The Baltimore City Circuit Court ordered that Las Vegas-based debt buyer LVNV Funding, LLC (LVNV) pay $38 million to split among 1,590 individuals. This judgment is by far the largest in Maryland against a debt collector. Although they will have to disburse the settlement among numerous consumers, two, in particular, brought the case to trial.
Larry Finch and Kurt Dorsey filed the class action suit alleging that LVNV was not certified as a debt collector when they obtained default judgments against them in 2009. Finch and Dorsey pursued the lawsuit seeking justice for themselves as well as “Those persons sued by LVNV in Maryland state courts from October 30, 2007 through February 17, 2010 against whom LVNV obtained a judgement for an alleged debt, interest or costs, including attorney’s fees in its favor in an attempt to collect a consumer debt.”
The allegations in the class action suit were as follows:
- LVNV illegally collected debt as they were not licensed as a debt collection agency.
- LVNV’s collection efforts violated the Maryland Consumer Protection Act and the Maryland Consumer Debt Collection Act.
- The affidavits used to obtain judgments against Dorsey and Finch were irregular.
The plaintiffs also referenced a decision made in the Maryland Court of Special Appeals in 2013 that upheld that judgments obtained by an unlicensed debt collector were void. LVNV continued to pursue debt collection through mid-2016. The final ruling of $38 million consisted of “all judgment sums, costs, and pre and post-judgment interest it has collected” for all afflicted persons.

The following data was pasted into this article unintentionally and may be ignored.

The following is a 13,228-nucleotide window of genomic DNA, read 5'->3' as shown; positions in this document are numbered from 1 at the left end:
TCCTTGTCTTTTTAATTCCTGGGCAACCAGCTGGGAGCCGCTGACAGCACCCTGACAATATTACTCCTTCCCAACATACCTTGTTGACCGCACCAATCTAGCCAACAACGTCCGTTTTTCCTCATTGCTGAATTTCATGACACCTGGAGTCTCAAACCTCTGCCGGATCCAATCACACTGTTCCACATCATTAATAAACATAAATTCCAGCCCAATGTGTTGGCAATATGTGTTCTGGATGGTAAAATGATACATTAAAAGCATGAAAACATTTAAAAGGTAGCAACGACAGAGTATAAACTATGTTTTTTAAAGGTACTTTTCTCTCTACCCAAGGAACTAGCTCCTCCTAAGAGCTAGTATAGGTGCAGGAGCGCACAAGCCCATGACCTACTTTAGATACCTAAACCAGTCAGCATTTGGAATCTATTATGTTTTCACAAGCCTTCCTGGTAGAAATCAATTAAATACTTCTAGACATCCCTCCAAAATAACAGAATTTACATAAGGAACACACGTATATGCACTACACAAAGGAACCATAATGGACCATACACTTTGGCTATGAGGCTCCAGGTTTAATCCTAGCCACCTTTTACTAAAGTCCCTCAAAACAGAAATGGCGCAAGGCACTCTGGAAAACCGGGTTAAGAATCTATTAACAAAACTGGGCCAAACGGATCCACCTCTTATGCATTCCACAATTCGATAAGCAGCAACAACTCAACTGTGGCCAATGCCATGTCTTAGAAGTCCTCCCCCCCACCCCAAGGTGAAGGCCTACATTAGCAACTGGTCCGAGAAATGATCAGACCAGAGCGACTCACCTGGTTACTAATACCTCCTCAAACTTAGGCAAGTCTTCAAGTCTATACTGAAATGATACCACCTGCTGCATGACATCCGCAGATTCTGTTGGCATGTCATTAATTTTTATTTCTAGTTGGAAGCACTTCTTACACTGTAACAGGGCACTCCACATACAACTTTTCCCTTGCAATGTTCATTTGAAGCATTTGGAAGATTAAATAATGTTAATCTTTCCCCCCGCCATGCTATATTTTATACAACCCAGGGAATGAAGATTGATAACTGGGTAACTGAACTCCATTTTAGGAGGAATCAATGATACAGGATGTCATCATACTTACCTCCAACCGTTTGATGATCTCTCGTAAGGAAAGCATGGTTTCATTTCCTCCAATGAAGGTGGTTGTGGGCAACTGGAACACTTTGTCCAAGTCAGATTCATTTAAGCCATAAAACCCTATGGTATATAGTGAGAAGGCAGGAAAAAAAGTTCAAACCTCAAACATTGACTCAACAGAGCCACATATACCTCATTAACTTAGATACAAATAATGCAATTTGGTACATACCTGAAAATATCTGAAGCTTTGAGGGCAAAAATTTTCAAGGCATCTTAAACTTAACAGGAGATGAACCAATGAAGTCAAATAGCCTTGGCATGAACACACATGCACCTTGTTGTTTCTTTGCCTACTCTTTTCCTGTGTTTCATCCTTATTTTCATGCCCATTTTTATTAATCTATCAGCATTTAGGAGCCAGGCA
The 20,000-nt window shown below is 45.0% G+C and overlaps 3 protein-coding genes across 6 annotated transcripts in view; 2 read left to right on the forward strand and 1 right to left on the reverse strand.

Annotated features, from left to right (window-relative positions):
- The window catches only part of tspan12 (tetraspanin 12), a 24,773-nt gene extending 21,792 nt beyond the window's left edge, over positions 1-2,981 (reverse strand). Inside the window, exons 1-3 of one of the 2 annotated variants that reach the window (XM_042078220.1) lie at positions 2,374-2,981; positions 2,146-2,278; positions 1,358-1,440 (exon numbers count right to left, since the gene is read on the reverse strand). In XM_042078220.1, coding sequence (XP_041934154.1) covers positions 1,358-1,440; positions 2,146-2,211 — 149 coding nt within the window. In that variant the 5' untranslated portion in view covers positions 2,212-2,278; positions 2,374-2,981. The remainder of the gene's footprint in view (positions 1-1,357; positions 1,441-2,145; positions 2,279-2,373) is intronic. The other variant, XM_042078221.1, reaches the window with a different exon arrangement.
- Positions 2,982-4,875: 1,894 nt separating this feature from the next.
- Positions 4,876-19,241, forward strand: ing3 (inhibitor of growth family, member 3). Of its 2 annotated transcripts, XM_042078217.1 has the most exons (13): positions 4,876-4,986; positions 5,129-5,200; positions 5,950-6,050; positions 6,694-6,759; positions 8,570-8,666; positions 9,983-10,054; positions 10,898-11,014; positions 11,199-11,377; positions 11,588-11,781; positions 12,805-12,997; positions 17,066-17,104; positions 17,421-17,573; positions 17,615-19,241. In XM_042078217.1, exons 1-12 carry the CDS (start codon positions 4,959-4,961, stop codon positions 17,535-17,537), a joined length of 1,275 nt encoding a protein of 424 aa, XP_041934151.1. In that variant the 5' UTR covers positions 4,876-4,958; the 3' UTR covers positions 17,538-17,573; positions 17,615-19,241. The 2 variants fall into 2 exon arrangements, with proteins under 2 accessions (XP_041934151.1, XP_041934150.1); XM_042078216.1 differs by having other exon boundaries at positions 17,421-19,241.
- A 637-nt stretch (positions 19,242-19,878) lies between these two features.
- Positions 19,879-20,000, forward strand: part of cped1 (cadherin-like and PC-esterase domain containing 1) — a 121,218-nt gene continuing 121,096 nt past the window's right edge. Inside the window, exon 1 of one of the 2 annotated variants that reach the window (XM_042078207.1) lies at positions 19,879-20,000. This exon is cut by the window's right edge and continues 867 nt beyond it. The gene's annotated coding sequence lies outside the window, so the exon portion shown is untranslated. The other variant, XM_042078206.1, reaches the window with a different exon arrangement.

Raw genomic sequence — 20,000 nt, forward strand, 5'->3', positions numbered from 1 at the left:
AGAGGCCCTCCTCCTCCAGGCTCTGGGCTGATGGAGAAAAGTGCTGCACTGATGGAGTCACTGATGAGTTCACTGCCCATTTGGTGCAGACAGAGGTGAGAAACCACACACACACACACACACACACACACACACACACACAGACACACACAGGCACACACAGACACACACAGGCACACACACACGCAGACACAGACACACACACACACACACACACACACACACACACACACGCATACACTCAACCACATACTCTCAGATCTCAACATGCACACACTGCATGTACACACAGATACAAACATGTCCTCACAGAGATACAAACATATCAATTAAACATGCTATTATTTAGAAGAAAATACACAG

Third-Party Debt Collection Mistakes
Third-party debt collectors or debt buyers are companies that purchase charged-off debts from creditors. They have the option to resell the account or pursue debt collection internally. The issue arises when debt buyers attempt to obtain judgments against debtors. Many third-party collection agencies try to sue debtors for debt that is no longer pursuable. This is so as the statute of limitations on the debt has expired in many cases.
Another common mistake is having a “lack of standing.” “Standing” refers to the entities’ legal ability to sue an individual for outstanding debt. Many debt buyers have a “lack of standing” as they aren’t licensed in particular states. Like Maryland, Florida is one of 21 regulatory states and territories that require debt buyers to obtain a specific license to collect on a debt within that jurisdiction.
Do you believe that a debt buyer is unjustly pursuing a debt from you? Do they call frequently demanding payment or even threaten you with jail time? You may be entitled to substantial compensation. The Florida debt harassment attorneys at The Law Offices of Jibrael S. Hindi have years of experience seeking justice for debtors whose rights were infringed upon and we can help you. Debt collectors will stop at nothing to collect funds, even if that means harassing you into debt repayment. Put an end to the calls today! Contact us at 833-JIBRAEL for a free case evaluation and let Jibrael fight for you!